Lastly, be kind to the ports on your Mac. When peripherals are attached, the ports can be subject to torquing that in extreme conditions or over time may result in it no longer working, not being able to hold the inserted connection firmly, becoming mangled, or even being subject to shorting out and frying a component of the motherboard. This is easily done by inserting the incorrect plug into a port, so avoid fishing around blindly to insert a connection by feel.
Be aware of your touch
I've often noticed people hammering on keys when typing, or mashing a key or two in frustration, and while the keyboard ought to be able to take such treatment, it can only lead to faster wear. If your system is not working properly then clicking or tapping harder or faster will not fix the situation, and will only increase the chance of damaging the system. In some cases multiple presses during a frustrating hangup can even confuse the system more and make the matter worse.
In addition to using a gentle touch on the keyboard, avoid touching your display, especially if you have one with a matte finish. Apple's glossy glass displays are decently protected from touching, but matte displays can easily be poked and damaged.
Ensuring you have clean hands when using your system is another way to help increase its longevity. Grime and oils on hands can help wear down the surface of keys or simply contribute to dirt that gets into the keyboard and can potentially block a key or two from working.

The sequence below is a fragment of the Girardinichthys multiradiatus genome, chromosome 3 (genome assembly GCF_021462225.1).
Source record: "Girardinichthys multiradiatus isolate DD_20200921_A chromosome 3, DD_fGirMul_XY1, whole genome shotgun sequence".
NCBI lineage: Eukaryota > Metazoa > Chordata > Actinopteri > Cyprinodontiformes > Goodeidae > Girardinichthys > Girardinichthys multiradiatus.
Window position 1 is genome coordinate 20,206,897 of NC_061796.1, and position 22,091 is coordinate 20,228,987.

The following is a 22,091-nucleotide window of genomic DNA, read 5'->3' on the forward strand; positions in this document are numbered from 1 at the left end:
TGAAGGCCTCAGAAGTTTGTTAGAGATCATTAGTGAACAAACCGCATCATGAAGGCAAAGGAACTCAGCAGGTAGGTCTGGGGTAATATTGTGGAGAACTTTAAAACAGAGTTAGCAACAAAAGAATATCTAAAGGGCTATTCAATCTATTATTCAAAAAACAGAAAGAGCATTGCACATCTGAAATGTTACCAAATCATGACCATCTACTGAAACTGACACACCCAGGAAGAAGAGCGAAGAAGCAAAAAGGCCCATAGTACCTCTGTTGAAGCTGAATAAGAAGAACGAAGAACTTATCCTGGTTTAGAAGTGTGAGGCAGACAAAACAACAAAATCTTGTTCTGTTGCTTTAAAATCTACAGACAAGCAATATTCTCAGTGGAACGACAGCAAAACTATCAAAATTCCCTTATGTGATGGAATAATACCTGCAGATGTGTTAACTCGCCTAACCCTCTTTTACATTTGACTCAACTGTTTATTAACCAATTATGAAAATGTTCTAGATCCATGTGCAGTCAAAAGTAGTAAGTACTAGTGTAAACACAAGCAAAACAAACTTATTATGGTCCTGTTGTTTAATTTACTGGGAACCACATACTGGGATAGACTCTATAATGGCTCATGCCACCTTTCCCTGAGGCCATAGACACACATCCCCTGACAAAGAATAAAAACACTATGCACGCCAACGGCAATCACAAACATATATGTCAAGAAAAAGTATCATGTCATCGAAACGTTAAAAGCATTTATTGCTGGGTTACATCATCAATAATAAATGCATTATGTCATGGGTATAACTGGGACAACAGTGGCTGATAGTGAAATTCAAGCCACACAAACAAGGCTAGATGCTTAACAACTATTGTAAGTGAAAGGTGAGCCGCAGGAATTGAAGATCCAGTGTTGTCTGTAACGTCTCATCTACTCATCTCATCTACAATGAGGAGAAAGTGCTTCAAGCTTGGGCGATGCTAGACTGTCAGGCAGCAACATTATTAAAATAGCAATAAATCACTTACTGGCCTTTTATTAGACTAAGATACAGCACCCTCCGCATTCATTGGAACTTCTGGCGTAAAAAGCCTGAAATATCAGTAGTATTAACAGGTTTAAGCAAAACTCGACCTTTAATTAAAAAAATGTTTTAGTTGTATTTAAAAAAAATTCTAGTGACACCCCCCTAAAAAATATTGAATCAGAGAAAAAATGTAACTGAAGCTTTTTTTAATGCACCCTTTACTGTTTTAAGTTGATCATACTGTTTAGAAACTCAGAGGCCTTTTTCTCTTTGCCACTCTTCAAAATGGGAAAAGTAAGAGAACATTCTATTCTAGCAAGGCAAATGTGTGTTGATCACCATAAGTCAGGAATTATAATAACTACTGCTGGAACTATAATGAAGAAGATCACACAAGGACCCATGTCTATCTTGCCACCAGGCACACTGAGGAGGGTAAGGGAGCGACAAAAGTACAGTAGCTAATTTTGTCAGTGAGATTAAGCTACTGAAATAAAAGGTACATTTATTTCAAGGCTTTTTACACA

Clean your system
Dirt and grime on a system will not necessarily hurt it, but over time it can become unsightly and may build up enough to cause a problem or two, so be sure to in keyboards or around the edges of your display, but more importantly be sure the ports and vents are clear of dust or obstructions. It is very easy for dirt to get into these ports, and if you press a connection into them then you only jam the dust in farther, so be sure to check your data ports and clean them out.
For the vents on the system, use canned air or a vacuum cleaner to remove any dust that you see in them, as any reduction in the efficiency of these vents may lead to a system that more easily overheats. For Mac Pro systems, you can easily remove the cover and use canned air to blow around the fans and heat sinks to clear any dust accumulation (do this outside, as billowing clouds of dust can be irritating to live with).
Avoid hard shutoffs